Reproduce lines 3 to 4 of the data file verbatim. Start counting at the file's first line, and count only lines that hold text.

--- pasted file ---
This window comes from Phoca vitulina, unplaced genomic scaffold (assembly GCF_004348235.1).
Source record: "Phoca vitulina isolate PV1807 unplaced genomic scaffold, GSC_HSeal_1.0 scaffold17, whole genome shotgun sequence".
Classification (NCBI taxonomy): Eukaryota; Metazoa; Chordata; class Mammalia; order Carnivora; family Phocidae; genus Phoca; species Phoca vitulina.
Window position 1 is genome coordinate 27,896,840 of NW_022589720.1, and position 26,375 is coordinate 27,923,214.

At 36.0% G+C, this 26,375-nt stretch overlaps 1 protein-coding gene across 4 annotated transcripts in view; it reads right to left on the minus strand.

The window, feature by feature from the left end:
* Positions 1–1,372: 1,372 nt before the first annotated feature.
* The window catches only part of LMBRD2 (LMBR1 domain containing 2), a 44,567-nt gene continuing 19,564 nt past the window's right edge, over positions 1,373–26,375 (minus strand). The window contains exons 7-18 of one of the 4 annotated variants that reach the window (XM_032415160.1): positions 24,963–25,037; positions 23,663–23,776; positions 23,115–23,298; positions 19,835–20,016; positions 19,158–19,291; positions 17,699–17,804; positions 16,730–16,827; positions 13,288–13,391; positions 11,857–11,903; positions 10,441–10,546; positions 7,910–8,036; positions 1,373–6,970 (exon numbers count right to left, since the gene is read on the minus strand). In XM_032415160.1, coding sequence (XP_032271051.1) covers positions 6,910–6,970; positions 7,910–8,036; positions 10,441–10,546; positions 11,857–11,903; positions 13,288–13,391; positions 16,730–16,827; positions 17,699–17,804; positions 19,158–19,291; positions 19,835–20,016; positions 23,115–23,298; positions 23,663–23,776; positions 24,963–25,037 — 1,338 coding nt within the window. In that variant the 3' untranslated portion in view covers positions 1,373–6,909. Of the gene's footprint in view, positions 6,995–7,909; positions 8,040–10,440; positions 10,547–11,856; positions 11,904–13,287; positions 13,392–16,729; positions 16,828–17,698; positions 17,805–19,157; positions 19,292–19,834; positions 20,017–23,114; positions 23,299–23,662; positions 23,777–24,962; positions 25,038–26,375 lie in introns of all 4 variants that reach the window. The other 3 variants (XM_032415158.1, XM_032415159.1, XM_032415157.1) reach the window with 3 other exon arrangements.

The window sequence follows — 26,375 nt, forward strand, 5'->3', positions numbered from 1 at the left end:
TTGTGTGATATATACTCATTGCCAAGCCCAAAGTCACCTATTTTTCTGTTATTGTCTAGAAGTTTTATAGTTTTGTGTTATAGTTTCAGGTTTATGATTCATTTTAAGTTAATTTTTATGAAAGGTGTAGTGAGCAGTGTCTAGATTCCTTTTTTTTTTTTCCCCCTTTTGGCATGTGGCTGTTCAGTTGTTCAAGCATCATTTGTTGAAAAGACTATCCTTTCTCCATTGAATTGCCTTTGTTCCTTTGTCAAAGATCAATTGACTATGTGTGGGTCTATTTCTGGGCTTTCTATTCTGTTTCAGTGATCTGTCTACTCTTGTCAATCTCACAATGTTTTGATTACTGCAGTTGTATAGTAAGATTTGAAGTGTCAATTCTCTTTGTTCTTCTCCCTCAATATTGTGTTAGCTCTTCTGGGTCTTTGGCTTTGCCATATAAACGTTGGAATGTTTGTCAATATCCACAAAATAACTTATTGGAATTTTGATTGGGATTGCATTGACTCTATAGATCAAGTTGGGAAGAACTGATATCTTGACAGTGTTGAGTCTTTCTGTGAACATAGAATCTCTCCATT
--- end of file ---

Classification (NCBI taxonomy): Eukaryota; Metazoa; Chordata; class Mammalia; order Carnivora; family Phocidae; genus Phoca; species Phoca vitulina.
Window position 1 is genome coordinate 27,896,840 of NW_022589720.1, and position 26,375 is coordinate 27,923,214.